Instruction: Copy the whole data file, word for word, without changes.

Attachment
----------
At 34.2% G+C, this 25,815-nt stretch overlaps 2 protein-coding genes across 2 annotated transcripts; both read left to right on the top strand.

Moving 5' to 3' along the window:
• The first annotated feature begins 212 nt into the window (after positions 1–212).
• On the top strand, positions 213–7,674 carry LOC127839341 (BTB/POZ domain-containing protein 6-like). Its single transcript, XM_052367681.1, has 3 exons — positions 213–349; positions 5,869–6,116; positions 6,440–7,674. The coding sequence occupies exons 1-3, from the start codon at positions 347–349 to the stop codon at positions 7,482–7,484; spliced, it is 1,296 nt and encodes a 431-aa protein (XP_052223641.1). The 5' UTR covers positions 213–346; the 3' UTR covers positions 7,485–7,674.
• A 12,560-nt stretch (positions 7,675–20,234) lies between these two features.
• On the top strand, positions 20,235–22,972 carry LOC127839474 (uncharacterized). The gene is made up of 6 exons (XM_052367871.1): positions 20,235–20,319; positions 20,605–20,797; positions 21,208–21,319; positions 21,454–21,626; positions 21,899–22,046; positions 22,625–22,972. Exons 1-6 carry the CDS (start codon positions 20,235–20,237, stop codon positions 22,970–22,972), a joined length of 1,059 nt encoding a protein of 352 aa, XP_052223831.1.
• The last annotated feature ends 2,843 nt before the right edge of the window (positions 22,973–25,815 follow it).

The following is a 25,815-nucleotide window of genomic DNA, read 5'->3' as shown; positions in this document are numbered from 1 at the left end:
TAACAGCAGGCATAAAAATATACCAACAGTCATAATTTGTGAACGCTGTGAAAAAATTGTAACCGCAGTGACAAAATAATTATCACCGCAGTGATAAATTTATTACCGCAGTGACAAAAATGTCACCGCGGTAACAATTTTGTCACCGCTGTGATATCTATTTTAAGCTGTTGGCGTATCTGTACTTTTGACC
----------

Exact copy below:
At 34.2% G+C, this 25,815-nt stretch overlaps 2 protein-coding genes across 2 annotated transcripts; both read left to right on the top strand.

Moving 5' to 3' along the window:
• The first annotated feature begins 212 nt into the window (after positions 1–212).
• On the top strand, positions 213–7,674 carry LOC127839341 (BTB/POZ domain-containing protein 6-like). Its single transcript, XM_052367681.1, has 3 exons — positions 213–349; positions 5,869–6,116; positions 6,440–7,674. The coding sequence occupies exons 1-3, from the start codon at positions 347–349 to the stop codon at positions 7,482–7,484; spliced, it is 1,296 nt and encodes a 431-aa protein (XP_052223641.1). The 5' UTR covers positions 213–346; the 3' UTR covers positions 7,485–7,674.
• A 12,560-nt stretch (positions 7,675–20,234) lies between these two features.
• On the top strand, positions 20,235–22,972 carry LOC127839474 (uncharacterized). The gene is made up of 6 exons (XM_052367871.1): positions 20,235–20,319; positions 20,605–20,797; positions 21,208–21,319; positions 21,454–21,626; positions 21,899–22,046; positions 22,625–22,972. Exons 1-6 carry the CDS (start codon positions 20,235–20,237, stop codon positions 22,970–22,972), a joined length of 1,059 nt encoding a protein of 352 aa, XP_052223831.1.
• The last annotated feature ends 2,843 nt before the right edge of the window (positions 22,973–25,815 follow it).

The following is a 25,815-nucleotide window of genomic DNA, read 5'->3' as shown; positions in this document are numbered from 1 at the left end:
TAACAGCAGGCATAAAAATATACCAACAGTCATAATTTGTGAACGCTGTGAAAAAATTGTAACCGCAGTGACAAAATAATTATCACCGCAGTGATAAATTTATTACCGCAGTGACAAAAATGTCACCGCGGTAACAATTTTGTCACCGCTGTGATATCTATTTTAAGCTGTTGGCGTATCTGTACTTTTGACC